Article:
What is VPN and why should my business use it?
VPN stands for Virtual Private Network. Without getting into the details, it allows you to very securely connect to another network, and things will behave as if they were on that other network. There is an emphasis here on security. Through tunneling and encryption and other techniques, a VPN allows a connection to be extremely secure.
There are two main implementations for a VPN in most small to medium sized businesses. In one case, you have the site to site VPN. This might mean that you Have a main office and some much smaller branch offices. You very well could have the business need for a server in your main office, but not a server in each branch. By setting up a VPN tunnel, these branch offices can access all of the same network resources as if they were on location at the main office. The beauty of it is that the users can not even tell a difference. They will be able to access shared drives, printers, etc. This is a more permanent solution that requires no action by the users. It is implemented by using a hardware and software configuration, and once going through an initial setup, requires no further action.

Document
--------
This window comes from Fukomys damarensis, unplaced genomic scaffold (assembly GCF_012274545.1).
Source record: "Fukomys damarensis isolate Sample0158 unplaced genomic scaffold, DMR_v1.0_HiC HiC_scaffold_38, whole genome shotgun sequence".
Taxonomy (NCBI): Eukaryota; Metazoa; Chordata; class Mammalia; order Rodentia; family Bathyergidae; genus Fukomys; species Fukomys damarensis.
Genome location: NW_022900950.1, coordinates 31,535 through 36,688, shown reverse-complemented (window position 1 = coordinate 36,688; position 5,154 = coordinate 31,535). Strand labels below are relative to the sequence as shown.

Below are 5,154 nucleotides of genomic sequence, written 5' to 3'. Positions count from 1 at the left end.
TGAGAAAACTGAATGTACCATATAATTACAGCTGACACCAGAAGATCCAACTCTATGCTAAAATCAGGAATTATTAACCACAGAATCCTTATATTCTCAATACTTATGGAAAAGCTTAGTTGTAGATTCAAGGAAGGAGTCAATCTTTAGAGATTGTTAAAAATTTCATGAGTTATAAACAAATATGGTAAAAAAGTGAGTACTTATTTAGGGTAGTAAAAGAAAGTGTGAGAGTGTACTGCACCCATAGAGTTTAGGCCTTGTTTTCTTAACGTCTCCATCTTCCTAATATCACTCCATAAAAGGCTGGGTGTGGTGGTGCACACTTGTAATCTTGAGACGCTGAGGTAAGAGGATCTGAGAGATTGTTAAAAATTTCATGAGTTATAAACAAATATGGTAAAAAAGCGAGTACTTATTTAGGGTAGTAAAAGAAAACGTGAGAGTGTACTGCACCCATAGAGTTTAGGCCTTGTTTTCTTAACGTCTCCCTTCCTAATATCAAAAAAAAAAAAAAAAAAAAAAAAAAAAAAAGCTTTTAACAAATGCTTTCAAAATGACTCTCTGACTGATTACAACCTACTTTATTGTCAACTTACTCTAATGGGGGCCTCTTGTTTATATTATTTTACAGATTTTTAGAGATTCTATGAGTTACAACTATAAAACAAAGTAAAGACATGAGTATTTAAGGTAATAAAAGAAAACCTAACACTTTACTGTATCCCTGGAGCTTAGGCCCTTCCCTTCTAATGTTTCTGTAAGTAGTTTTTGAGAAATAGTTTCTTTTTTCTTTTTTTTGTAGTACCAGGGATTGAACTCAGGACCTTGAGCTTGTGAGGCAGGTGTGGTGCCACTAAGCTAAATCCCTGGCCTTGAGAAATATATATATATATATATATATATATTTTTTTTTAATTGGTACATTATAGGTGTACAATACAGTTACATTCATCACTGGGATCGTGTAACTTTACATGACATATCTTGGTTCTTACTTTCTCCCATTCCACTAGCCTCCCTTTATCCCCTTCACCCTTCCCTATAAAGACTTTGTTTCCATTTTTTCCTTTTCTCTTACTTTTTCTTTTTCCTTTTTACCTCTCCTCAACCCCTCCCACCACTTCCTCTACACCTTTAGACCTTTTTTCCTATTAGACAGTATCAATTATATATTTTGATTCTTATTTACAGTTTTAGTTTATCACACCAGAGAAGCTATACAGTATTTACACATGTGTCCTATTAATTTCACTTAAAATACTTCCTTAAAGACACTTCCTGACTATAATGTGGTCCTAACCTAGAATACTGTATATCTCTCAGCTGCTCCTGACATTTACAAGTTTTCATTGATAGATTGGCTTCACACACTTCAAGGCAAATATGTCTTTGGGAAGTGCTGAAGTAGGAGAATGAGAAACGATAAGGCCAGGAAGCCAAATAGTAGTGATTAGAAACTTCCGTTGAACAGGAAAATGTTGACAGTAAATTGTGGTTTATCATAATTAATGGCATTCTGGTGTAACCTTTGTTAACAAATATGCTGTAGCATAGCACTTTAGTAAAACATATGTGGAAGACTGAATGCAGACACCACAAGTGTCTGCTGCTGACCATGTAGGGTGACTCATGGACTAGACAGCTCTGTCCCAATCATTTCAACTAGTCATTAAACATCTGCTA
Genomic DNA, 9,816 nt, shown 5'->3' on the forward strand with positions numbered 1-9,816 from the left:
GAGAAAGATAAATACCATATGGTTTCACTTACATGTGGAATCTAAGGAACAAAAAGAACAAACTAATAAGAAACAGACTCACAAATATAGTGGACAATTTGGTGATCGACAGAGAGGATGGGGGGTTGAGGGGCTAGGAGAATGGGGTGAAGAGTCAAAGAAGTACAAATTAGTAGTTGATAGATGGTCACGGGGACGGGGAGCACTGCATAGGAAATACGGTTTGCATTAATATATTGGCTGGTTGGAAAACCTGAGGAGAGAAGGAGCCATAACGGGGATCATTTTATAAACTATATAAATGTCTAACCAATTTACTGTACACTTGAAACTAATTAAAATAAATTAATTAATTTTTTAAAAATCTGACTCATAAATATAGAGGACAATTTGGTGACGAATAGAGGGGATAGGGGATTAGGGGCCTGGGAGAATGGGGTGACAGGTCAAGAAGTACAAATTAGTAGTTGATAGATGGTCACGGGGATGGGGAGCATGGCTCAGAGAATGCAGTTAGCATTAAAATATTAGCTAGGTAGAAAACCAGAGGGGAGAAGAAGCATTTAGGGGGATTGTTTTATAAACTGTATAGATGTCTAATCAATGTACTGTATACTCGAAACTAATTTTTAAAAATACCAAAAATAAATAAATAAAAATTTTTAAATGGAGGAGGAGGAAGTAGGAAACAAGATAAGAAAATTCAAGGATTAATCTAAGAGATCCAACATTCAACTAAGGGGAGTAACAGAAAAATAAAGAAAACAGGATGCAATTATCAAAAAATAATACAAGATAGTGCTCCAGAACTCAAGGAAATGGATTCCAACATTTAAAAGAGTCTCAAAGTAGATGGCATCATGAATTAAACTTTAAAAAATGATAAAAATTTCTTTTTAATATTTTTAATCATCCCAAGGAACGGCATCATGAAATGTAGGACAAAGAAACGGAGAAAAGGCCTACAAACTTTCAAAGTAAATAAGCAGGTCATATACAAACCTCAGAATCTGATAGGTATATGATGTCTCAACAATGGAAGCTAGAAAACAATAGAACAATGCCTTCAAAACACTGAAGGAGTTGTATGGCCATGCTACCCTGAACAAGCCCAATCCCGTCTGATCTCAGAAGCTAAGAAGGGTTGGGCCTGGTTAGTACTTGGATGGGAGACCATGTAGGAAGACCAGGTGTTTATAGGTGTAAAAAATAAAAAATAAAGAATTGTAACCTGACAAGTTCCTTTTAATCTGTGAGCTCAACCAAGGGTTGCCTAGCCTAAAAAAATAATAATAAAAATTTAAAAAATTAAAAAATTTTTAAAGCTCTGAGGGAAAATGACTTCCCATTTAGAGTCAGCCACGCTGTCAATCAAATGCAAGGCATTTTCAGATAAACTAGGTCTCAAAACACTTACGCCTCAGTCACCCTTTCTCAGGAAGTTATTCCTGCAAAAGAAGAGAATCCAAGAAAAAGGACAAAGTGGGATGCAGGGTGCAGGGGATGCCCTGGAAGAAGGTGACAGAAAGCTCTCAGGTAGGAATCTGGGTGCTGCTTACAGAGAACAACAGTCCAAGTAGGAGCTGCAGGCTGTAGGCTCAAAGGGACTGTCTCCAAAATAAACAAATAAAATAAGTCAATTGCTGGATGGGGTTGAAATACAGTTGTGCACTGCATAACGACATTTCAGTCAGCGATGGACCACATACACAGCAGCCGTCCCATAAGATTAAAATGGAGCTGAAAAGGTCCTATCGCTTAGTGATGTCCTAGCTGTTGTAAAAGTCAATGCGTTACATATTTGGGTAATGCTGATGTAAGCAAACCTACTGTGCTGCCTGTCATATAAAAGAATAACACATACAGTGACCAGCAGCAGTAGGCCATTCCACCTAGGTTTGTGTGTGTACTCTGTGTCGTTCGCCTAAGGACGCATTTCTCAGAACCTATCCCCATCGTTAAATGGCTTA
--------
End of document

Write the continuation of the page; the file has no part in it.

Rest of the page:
The second implementation is probably more along the lines of what you are familiar with. This is the user to site implementation. It is what you would do if you were to work from home. This setup also requires some hardware and software at the site, but only software for the user. I won’t go into specifics on the software, as there are many options that vary based on your needs. The user simply launches their VPN client (I am a fan of OpenVPN) and connects to the office. Once the connection is completed, their computer will behave as if it were on the network. They would have secure access to shared drives and gain the ability to remote in to computers.
The advantage of using VPN is to reduce costs and increase flexibility. WIthout using a VPN, you would need to have a physical connection between two or more branches. This isn’t so terrible across short distances, but when you being to measure in distances it becomes quite prohibitive. It also allows your employees to work from remote locations; meaning you can use more, smaller branches to cover a wider area; it also means that you can allow some employees (or yourself) to work from home on occasion.
Give some serious thought to allowing your network to accept a VPN connection. For something with no drawbacks, low overhead, and ubiquitous implementation around the world, there is really no reason for you not to have the capability.